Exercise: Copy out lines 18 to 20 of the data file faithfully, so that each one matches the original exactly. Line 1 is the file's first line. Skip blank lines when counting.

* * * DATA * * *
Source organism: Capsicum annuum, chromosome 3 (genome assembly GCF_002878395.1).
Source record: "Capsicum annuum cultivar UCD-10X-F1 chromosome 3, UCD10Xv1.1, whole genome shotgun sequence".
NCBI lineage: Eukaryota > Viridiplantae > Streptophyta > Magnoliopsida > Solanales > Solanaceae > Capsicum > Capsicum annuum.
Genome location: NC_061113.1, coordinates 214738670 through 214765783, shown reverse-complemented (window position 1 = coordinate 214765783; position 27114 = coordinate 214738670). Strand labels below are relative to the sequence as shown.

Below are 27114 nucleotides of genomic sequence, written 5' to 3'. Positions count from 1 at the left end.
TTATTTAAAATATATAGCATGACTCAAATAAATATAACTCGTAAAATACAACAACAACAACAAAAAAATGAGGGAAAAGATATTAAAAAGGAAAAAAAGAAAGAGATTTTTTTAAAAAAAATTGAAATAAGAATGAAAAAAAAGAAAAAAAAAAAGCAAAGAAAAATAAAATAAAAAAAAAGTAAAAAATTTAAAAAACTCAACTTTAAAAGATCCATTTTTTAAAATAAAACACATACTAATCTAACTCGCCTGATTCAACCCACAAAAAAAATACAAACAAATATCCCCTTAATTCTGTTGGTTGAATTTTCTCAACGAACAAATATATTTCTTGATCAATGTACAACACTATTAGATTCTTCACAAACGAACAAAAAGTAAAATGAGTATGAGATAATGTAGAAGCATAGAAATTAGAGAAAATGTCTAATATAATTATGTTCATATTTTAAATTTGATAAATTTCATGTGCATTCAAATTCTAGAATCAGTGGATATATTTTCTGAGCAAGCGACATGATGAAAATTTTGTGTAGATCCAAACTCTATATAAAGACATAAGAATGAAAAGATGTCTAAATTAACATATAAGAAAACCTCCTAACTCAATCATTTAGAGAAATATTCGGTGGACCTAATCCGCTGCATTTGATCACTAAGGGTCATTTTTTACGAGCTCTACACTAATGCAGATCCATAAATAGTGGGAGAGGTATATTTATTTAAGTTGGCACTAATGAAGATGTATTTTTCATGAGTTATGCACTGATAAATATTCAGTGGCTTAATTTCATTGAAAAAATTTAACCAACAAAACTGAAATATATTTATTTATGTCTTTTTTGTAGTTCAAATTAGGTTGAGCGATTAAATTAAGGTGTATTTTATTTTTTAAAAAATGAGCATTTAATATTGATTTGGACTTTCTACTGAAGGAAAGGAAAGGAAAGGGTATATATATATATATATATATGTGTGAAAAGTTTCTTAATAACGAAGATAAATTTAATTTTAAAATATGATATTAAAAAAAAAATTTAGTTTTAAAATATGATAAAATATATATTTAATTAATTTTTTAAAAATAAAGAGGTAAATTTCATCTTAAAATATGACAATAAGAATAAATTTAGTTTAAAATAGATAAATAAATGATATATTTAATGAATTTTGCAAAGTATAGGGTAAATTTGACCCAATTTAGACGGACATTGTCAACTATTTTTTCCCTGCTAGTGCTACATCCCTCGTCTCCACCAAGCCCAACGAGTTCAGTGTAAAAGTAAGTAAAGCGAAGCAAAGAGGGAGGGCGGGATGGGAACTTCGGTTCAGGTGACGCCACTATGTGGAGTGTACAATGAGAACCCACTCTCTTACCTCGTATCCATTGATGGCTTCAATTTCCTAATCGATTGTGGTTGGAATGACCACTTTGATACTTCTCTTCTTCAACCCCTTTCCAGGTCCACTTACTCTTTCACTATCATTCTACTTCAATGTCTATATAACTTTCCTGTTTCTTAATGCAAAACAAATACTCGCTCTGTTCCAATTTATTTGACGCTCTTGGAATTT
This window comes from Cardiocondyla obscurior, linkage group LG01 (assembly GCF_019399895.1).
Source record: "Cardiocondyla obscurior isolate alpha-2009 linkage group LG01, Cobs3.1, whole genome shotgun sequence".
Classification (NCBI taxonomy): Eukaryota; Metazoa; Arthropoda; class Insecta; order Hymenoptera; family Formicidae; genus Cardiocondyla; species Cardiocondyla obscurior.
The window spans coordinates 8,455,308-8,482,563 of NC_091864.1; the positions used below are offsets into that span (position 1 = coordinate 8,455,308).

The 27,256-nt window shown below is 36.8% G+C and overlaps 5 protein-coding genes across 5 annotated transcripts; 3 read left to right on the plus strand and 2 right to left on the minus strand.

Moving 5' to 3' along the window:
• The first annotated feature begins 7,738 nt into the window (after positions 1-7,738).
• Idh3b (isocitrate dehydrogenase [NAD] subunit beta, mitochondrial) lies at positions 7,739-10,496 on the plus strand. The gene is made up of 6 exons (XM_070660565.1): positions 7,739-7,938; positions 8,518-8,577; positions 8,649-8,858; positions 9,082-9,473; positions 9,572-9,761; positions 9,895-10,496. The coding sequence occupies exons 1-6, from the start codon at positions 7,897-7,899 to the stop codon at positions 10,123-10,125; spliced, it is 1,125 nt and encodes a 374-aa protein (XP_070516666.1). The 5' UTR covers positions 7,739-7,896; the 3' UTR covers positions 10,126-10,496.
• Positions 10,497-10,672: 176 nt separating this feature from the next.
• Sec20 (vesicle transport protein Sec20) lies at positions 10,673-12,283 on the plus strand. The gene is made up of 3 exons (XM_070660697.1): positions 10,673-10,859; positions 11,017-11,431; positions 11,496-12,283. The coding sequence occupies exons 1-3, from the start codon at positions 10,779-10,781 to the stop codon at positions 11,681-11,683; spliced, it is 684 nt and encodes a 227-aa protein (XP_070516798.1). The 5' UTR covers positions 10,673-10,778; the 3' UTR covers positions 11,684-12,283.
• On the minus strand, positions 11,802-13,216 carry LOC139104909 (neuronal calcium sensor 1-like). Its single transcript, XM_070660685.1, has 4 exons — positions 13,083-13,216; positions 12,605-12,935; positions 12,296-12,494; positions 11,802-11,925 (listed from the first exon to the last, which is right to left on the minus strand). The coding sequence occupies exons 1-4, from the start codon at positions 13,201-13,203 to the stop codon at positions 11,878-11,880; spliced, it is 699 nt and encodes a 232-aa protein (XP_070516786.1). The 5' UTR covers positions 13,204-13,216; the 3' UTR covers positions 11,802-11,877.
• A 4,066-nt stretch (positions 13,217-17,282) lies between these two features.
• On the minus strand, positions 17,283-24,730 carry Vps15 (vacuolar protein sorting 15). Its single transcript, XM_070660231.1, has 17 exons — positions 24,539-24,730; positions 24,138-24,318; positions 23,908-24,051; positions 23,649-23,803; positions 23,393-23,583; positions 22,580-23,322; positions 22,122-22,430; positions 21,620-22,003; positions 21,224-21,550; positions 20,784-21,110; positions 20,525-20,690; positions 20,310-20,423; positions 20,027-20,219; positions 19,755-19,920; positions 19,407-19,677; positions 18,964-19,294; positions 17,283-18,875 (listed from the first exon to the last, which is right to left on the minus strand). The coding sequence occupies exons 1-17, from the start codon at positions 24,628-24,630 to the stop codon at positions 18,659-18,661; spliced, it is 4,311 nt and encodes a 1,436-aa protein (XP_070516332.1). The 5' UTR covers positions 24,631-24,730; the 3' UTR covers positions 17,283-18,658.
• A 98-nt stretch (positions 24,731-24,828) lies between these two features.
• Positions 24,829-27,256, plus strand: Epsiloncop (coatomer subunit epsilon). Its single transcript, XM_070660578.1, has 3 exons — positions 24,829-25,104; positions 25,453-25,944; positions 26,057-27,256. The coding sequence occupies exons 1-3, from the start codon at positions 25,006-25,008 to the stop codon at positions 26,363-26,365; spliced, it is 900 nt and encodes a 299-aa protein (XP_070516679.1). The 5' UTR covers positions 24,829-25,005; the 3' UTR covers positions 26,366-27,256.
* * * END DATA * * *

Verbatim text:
• A 4,066-nt stretch (positions 13,217-17,282) lies between these two features.
• On the minus strand, positions 17,283-24,730 carry Vps15 (vacuolar protein sorting 15). Its single transcript, XM_070660231.1, has 17 exons — positions 24,539-24,730; positions 24,138-24,318; positions 23,908-24,051; positions 23,649-23,803; positions 23,393-23,583; positions 22,580-23,322; positions 22,122-22,430; positions 21,620-22,003; positions 21,224-21,550; positions 20,784-21,110; positions 20,525-20,690; positions 20,310-20,423; positions 20,027-20,219; positions 19,755-19,920; positions 19,407-19,677; positions 18,964-19,294; positions 17,283-18,875 (listed from the first exon to the last, which is right to left on the minus strand). The coding sequence occupies exons 1-17, from the start codon at positions 24,628-24,630 to the stop codon at positions 18,659-18,661; spliced, it is 4,311 nt and encodes a 1,436-aa protein (XP_070516332.1). The 5' UTR covers positions 24,631-24,730; the 3' UTR covers positions 17,283-18,658.
• A 98-nt stretch (positions 24,731-24,828) lies between these two features.